Posted by: towmasters | December 23, 2009

Shaking The Tree: Luck Or License Insurance?

A quick look through the Casualty News section at ProfessionalMariner.com shows that there’s a never-ending stream of marine incidents and accidents, large, small and in between. Many are never even given more than an investigation-by-phone by the Coast Guard, let alone thoroughly reported on by the media. But they happen all the same. When the inevitable “shit happens” you can bet that lawyers will very rapidly be involved. Generally, it’s understood that our legal system has evolved into a lottery system whereby those seeking redress, rightfully or not, will almost always go for the target with the deepest pockets in an attempt to score big financially. But this process can also involve the time-tested and proven shake-the-tree-and-see-what-falls-out strategy. No one wants to potentially leave money on the table, so you can be assured that when something goes wrong anyone and everyone involved will be dragged into it, then slowly sorted through to get to what are viewed as the choicest prizes. While we are normally not that “prize” we are almost always a significant part of the bigger picture and can be used as a means to get at the real prize, so count on being deposed, sued, indicted or otherwise harassed. Then there is always the Coast Guard’s suspension & revocation / civil penalty gauntlet that you may be forced to run through. It won’t be pleasant.

Conventional theory says that you’ll always be defended “to the end” by your employer. That’s because to throw you under the bus right away for your sins is to admit that they shouldn’t have had you working for them in the first place. Then they’ll face full liability for their lack of due diligence and oversight. Conventional theory isn’t always right, however, and there can be a big difference between theory and practice. At certain points along the way you may find that you and your employer can develop diverging interests and you may be left to defend yourself with only your own resources. Do you want to find this out the hard way?

Here’s a good example of what can go wrong and where it may lead. This incident in Sabine, TX occurred two years ago and resulted in a serious personal injury. Here’s the important part…..

To position the rig, McNeal had to use cables attached to the tug boats that would bring the vessel into the dock, according to the complaint.

While attempting to unhook a cable, McNeal tried to direct the drivers of the tug boats to let off the throttle of the tug boats, which would slacken the cable. However, the drivers of the tug boats instead accelerated, causing the cable to tighten, the suit states.

“As this occurred, the line whipped up where Ashley McNeal was located, and came into contact with his leg, resulting in severe and substantial injuries,” the complaint says.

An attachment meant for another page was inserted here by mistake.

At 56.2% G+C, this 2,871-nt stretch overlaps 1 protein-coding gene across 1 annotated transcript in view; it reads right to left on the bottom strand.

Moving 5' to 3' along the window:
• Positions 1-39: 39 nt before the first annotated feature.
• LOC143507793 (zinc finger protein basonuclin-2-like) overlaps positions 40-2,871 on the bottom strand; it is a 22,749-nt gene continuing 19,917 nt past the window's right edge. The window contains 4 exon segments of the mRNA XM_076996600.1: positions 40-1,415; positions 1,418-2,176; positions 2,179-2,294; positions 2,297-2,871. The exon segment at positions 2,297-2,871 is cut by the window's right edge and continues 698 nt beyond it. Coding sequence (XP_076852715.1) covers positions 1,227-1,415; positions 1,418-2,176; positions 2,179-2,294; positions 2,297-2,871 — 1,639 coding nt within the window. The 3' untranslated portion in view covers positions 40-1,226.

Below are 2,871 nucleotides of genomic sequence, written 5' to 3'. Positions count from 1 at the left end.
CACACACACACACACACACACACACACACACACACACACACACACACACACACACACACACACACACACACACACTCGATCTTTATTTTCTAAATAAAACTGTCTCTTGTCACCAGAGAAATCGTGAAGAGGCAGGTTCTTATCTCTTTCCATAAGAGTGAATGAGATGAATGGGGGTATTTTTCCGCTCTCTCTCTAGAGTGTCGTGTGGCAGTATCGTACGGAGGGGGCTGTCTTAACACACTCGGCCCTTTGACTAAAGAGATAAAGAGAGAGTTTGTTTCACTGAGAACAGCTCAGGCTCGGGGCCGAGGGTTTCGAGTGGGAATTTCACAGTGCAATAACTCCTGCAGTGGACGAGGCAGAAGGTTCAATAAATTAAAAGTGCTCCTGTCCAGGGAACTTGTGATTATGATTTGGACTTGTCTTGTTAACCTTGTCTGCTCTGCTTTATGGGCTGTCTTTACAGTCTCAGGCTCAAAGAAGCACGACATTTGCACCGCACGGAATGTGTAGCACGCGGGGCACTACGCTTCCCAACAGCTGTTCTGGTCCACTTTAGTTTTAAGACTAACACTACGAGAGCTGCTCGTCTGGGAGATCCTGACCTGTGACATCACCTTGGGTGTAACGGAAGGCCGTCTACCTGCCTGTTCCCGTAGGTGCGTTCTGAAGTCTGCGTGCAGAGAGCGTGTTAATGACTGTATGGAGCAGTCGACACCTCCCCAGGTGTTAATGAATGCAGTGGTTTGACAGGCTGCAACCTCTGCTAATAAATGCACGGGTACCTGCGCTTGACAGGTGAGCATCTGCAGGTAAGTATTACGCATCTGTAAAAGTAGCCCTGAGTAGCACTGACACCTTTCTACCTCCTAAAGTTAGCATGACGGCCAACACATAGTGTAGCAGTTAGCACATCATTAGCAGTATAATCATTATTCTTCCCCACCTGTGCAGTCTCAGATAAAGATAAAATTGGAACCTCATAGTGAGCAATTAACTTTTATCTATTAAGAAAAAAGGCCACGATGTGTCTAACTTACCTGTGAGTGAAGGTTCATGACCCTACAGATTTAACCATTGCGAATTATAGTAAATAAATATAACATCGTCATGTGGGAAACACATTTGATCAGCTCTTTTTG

“As a result of the tug boat taking the incorrect action and causing the cable to tighten, Ashley McNeal suffered numerous physical injuries including the tearing of numerous ligaments in his left knee. Ashley McNeal underwent numerous surgeries and suffered tremendously as a result of the injuries, surgeries, and rehabilitation.”

You should easily be able to see the potential danger in a case like this: the injured party claims that he asked for one thing, but got another. The alleged connection to the tug operator is very direct and clear, for both cause and effect. No reported equipment malfunctions or acts-of-god to blame this time. I’m in no way dismissing this man’s claim, by the way. It may well be perfectly valid, and he was definitely hurt quite badly. But I also know how poor communications can be in our working environment, and how often I’ve seen or been in close calls because of it. The truth is that there’s probably no way to ever know positively what was said by whom, what was heard, and who did what. That doesn’t mean that charges won’t be thrown everywhere to see what sticks, though. So…..

…..you might want to think about getting insurance. There are several providers and their links are located towards the bottom of our Info page. And remember that if you can’t get insurance at a group rate, via your employer or labor union, all MTVA members are eligible for a 10% discount from the Marine Officers Protection Syndicate (MOPS), so you might want to consider joining us. Just contact Ann Ryan at 800-782-8902 (Ext. 3608) or aryan@lancer-ins.com and let her know you’re a member. You’ll never know for sure that you’re going to need it, until you need it.

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Responses

  1. Hear, hear. I wouldn’t set foot on board as a deck officer without license insurance. For what it’s worth, I use MOPS.

  2. I use MOPS as well, I hate to spend the money for something I hope I will never use but it’s no different from insurance on your house or car


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